Late payments threaten to derail the freelance industry

UK freelancers are increasingly struggling with late invoice payments, with around half admitting they have considered quitting life as a freelancer because of worries over continued late payment, and 46% stressing about having enough cash to live on.

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Our latest research here at Ormsby Street, also reveals that one in ten freelancers have faced difficulties paying their mortgage or rent because of late invoice payment, and many have turned to family (37%) or even payday loans companies (36%) to cover a shortfall brought about by late payment.

While a fortunate 19% of respondents say most of their invoices are always paid on time, a freelancer’s invoices are paid on average 18 and a half days after their due date. At any one time, a freelancer in the UK is owed on average £5,431.03 in late payments and 79% of freelancers say that cash-flow is the number one concern for their business.

“Every freelancer knows that late invoice payment is one of the biggest frustrations, impacting cash-flow and causing much stress, from paying the mortgage to having enough money to live on,” said Martin Campbell, Managing Director, Ormsby Street. “For a freelancer to be owed more than £5,000 is clearly unacceptable and threatens the emerging freelance economy in the UK, which brings flexibility and work / life balance to so many.” 

The Office for National Statistics revealed in 2015 that 4.55 million Britons are now their own boss and research by the Association of Independent Professionals and the Self-Employed (IPSE) found three in five businesses agree that it would be difficult to operate without hiring freelancers. The Ormsby Street survey of 1,002 freelancers and sole-traders, revealed that 40% of respondents have taken out a County Court Judgement (CCJ) in the last year to chase a bad debt, and more than half say that late invoice payment is getting worse not better.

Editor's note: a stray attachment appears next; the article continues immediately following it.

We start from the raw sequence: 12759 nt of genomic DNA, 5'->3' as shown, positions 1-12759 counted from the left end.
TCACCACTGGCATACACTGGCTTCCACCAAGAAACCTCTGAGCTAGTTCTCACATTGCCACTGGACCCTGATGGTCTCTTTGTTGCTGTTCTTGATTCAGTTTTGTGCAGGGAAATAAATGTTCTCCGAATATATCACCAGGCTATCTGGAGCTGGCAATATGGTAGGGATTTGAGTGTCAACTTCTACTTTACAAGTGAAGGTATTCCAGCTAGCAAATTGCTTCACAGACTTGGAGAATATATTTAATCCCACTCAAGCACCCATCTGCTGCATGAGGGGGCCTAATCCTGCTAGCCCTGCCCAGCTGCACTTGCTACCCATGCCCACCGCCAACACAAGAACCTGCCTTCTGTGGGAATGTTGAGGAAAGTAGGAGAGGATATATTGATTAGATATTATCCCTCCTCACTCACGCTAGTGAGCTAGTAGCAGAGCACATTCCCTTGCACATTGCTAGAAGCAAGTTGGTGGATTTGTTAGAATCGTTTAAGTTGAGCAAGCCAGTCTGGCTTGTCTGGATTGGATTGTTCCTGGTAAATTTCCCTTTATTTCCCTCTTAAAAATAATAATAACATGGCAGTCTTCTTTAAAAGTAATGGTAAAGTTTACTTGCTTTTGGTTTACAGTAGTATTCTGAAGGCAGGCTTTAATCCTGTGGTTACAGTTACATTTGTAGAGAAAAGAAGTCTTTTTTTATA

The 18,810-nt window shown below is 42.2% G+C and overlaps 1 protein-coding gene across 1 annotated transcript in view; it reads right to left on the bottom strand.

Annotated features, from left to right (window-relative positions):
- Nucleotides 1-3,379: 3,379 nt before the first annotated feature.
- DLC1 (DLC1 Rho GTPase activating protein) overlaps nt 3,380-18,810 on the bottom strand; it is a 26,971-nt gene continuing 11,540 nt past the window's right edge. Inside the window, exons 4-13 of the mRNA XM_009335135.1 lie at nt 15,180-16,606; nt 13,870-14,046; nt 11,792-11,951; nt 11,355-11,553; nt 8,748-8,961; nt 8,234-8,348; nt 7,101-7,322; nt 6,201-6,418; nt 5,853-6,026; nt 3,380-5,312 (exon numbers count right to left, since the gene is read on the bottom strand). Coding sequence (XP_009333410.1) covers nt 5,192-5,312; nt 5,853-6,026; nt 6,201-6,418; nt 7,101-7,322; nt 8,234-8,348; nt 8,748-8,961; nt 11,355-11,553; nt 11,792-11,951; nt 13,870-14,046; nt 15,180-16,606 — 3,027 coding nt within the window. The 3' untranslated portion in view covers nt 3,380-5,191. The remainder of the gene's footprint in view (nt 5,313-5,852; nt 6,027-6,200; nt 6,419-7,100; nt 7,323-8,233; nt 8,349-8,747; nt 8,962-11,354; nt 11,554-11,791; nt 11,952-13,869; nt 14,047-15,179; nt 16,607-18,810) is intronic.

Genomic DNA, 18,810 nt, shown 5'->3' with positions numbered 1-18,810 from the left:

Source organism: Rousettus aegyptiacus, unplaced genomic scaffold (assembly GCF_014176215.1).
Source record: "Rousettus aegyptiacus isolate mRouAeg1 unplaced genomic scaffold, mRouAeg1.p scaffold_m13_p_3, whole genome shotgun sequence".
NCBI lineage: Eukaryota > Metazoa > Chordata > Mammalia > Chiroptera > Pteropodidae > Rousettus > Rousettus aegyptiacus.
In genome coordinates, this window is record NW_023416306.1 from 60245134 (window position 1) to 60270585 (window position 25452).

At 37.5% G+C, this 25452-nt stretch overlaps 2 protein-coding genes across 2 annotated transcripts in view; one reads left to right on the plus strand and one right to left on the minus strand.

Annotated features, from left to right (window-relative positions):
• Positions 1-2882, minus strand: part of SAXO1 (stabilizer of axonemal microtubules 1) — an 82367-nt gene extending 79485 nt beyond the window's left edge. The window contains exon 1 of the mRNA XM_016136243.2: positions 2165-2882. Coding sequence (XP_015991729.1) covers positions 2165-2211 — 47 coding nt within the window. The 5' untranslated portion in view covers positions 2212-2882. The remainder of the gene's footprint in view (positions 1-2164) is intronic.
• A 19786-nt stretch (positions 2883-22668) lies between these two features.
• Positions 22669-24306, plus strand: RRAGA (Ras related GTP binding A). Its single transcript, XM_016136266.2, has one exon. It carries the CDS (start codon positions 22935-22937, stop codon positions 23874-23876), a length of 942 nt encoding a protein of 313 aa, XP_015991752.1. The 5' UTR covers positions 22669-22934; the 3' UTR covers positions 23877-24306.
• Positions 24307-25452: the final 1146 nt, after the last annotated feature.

It remains a problem for many freelancers when it comes to chasing clients over late payment, partly because they do not have the time to spare, but also because of fears this might impact future work with that company.  57% of respondents say they worry that if they chase for payment that client might not use their services again, while two-thirds say they feel uncomfortable and awkward chasing clients for late payment.

“Why should a freelancer waste their own billable hours chasing payment for work that has been successfully completed and is already due for payment,” continued Martin Campbell. “If customers are not willing to pay within the agreed terms then it’s time for freelancers to become more informed over whom they work with, and either ask for payment upfront or even choose to not work with company.”

Special Freelancer rate!

With 49% of freelancers having had to turn down a contract because of concerns over a client’s ability / willingness to pay on time, we’re offering access to CreditHQ for the special freelancer rate of £12.50 for the standard subscription; allowing freelancers to obtain financial insight into every company they trade with. Sign up here to take advantage of this offer

“Freelancing has grown in popularity because of the choice and flexibility it gives people over their career, but its success relies on the prompt payment of invoices, which is not happening enough,” concluded Martin Campbell. “Credit-checking potential customers and partners is straightforward to do and should be done by a freelancer every time they work with someone, to protect themselves against late payment.”

About the research

An online survey of 1,003 freelancers and sole-traders was undertaken by TLF Research in March and April 2016.

CreditHQ, the credit-checking tool built by Ormsby Street, collates credit and trade information from Companies House, Experian and Dun & Bradstreet and presents that information in simple-to-understand credit and payment indicators, so a freelancer can assess which businesses are likely to pay them on time, or after 30 or more days.

Formed in 2014 to take over the operation of the financial data proposition of BCSG, Ormsby Street is developing the next generation of financial data services for small businesses. Its team of high-performing product innovators and software engineers are quietly taking sophisticated financial information and turning it into a next-generation digital tool to help businesses make good decisions about customers, suppliers and themselves.